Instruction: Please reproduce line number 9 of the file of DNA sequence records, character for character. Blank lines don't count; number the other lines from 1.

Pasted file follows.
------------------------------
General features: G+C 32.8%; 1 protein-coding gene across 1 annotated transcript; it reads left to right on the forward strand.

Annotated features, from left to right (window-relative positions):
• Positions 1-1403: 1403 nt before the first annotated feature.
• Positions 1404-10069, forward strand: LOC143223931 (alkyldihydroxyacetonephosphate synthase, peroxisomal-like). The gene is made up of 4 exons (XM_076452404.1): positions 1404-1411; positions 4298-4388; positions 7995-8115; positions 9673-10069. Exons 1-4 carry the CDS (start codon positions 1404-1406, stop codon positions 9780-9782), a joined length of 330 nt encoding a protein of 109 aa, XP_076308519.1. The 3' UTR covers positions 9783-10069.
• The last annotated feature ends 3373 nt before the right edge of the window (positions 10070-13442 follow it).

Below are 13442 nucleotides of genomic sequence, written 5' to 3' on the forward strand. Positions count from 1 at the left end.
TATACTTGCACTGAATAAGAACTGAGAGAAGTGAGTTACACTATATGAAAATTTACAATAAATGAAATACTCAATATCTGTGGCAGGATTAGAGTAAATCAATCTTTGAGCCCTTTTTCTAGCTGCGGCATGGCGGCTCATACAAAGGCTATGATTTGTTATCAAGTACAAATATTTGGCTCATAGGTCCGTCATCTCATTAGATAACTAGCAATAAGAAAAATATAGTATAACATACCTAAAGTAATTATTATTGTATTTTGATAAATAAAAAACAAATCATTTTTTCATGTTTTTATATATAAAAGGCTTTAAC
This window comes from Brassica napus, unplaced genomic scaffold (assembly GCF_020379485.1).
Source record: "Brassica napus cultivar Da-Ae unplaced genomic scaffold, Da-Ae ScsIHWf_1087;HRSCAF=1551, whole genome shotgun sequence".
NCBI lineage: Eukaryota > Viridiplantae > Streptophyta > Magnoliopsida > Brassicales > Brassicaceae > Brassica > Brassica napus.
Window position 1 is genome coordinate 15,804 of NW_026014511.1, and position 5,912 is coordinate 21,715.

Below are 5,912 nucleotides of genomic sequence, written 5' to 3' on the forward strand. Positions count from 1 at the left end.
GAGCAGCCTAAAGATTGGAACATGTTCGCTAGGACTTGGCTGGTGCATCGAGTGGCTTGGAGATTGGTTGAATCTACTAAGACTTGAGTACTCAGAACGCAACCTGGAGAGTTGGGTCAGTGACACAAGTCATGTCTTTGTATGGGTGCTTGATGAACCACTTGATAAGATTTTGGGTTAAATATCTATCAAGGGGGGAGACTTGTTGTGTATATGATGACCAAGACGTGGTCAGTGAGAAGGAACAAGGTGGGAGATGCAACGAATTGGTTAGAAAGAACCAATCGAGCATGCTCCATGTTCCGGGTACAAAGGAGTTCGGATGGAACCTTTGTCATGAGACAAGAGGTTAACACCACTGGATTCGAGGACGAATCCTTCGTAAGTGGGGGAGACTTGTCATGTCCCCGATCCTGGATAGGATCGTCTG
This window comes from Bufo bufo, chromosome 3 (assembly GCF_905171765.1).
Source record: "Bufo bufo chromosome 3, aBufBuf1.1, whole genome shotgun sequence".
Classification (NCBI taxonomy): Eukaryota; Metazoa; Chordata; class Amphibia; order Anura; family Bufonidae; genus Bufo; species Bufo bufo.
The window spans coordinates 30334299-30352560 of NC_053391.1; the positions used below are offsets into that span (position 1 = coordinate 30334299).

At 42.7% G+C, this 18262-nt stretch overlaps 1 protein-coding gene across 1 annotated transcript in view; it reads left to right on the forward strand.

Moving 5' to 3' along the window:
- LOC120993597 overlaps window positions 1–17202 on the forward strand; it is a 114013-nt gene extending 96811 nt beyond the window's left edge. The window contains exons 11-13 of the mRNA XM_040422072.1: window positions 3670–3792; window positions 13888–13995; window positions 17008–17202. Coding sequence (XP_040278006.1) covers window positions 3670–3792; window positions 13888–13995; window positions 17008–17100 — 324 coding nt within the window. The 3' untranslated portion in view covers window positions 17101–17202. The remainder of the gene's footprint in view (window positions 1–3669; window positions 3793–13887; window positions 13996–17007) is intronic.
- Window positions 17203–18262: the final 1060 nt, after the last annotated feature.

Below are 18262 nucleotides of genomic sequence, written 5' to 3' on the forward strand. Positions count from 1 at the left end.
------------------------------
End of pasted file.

Source record: "Brassica napus cultivar Da-Ae unplaced genomic scaffold, Da-Ae ScsIHWf_1087;HRSCAF=1551, whole genome shotgun sequence".